Rusesabagina was released late Friday away from the media glare and will return to the United States after the Kigali government commuted his 25-year sentence on terrorism charges.
His detention had thrown a spotlight on Rwanda’s record of crushing political dissent and free speech under President Paul Kagame.
Rusesabagina was convicted in September 2021 of backing an armed rebel group after a trial that his supporters denounced as a sham.
The 68-year-old, who is also a Belgian citizen with US permanent residency, has been in failing health and his family said he was tortured during his 939 days in detention.
Shortly before midnight Friday, Rusesabagina arrived at the Qatari ambassador’s residence in Kigali, a US official said.
He will likely stay there for “a couple of days” before flying to Qatar, which helped broker his release, and then to the United States, another US official said.
His sentence was commuted by presidential order, Justice Minister Emmanuel Ugirashebuja said in a statement, while 19 co-defendants also saw their sentences commuted.
But the minister warned: “Under Rwandan law, commutation of sentence does not extinguish the underlying conviction.”
US President Joe Biden welcomed Rusesabagina’s release, calling it a “happy outcome”.
“Paul’s family is eager to welcome him back to the United States, and I share their joy at today’s good news,” he said in a statement.
Secretary of State Antony Blinken said in a statement Friday that the United States was “grateful” to Rwanda for the release, while Belgium also said it welcomed the move.
Rwanda praised the role of both the United States and Qatar in resolving the case.
“This is the result of a shared desire to reset (the) US-Rwanda relationship,” Kagame’s press secretary Stephanie Nyombayire tweeted Friday, adding the close relationship between Rwanda and Qatar was “key”.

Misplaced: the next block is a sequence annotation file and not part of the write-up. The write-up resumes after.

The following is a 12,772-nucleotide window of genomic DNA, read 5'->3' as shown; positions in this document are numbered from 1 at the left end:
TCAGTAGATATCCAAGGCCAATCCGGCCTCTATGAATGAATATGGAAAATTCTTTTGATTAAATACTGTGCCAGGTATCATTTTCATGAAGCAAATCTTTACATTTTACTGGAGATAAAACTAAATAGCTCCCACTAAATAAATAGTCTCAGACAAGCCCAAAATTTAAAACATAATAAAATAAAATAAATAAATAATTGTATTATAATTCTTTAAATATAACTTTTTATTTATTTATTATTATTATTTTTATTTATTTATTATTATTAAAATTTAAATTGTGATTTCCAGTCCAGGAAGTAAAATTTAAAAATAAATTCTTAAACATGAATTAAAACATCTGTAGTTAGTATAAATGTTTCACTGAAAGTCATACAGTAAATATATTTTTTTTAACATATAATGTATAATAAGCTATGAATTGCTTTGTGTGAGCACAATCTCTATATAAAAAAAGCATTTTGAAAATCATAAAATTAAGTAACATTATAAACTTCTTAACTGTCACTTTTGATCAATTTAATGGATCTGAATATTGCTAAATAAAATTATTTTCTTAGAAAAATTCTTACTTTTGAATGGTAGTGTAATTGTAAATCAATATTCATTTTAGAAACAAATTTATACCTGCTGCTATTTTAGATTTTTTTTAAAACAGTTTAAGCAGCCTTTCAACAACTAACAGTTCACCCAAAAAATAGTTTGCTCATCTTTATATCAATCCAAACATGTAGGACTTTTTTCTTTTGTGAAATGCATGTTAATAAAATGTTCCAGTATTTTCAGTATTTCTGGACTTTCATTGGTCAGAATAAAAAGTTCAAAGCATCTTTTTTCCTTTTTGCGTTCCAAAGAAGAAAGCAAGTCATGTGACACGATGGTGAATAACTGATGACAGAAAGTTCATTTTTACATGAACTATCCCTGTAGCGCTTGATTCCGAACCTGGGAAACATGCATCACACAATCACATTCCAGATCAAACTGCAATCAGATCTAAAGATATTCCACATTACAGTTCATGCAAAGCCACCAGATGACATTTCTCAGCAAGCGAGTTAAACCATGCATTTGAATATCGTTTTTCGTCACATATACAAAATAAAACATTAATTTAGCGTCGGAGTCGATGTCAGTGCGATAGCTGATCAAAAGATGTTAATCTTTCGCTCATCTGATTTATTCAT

Talks on a potential release started at the end of 2022 and a breakthrough came last week in discussions between Kagame and Qatar’s emir, Sheikh Tamim bin Hamad al-Thani, a source with knowledge of the negotiations said.
Leave ‘politics behind me’
Rusesabagina was accused of supporting the National Liberation Front (FLN), a rebel group blamed for attacks in Rwanda in 2018 and 2019 that killed nine people.
He denied any involvement in the attacks, but was a founder of the Rwandan Movement for Democratic Change (MRCD), an opposition group of which the FLN is seen as the armed wing.
He was arrested after a plane en route to Burundi was diverted to Rwanda in August 2020 in what the United Nations has described as an “abduction”.
Rusesabagina had left Rwanda in 1996 and relocated to Belgium with his wife and children.
Nearly a decade later, he became an almost overnight celebrity with the release of the 2004 film “Hotel Rwanda” starring Don Cheadle.
The film was inspired by his experience as a hotel manager during the genocide, when his family and hundreds of guests — mainly ethnic Tutsis — took refuge inside the Mille Collines as machete-wielding mobs killed people outside the hotel gates.
Rusesabagina is credited with helping save almost 1,200 lives during the 100-day slaughter that left about 800,000 Rwandans dead.
He went on to become a vocal critic of Kagame, and his tirades against the man who has been Rwanda’s de facto leader since the genocide led him to be treated as an enemy of the state.
In a letter released by the government on Friday but dated October 2022, Rusesabagina pledged to “leave questions regarding Rwandan politics behind me” and spend the rest of his life in the United States in exchange for clemency.
He also voiced “regret for any connection my work with the MRCD may have had to violent actions taken by the FLN”.
‘Means to silence opponents’
Rusesabagina’s case has long been a source of contention between Washington and Kigali, and was raised by Blinken on a visit to Rwanda in August last year.
Last year, Rusesabagina’s family filed a $400-million lawsuit in the United States against Kagame, the Rwandan government and other figures for allegedly abducting and torturing him.
Victoire Ingabire, another Kagame critic who was also jailed on terrorism charges before being released in 2018, said the move aimed to silence Rwanda’s opposition.
“Once a person has been convicted by the Rwandan courts, they are stripped of their rights to engage in politics, and a presidential pardon does not restore those rights,” she told AFP.
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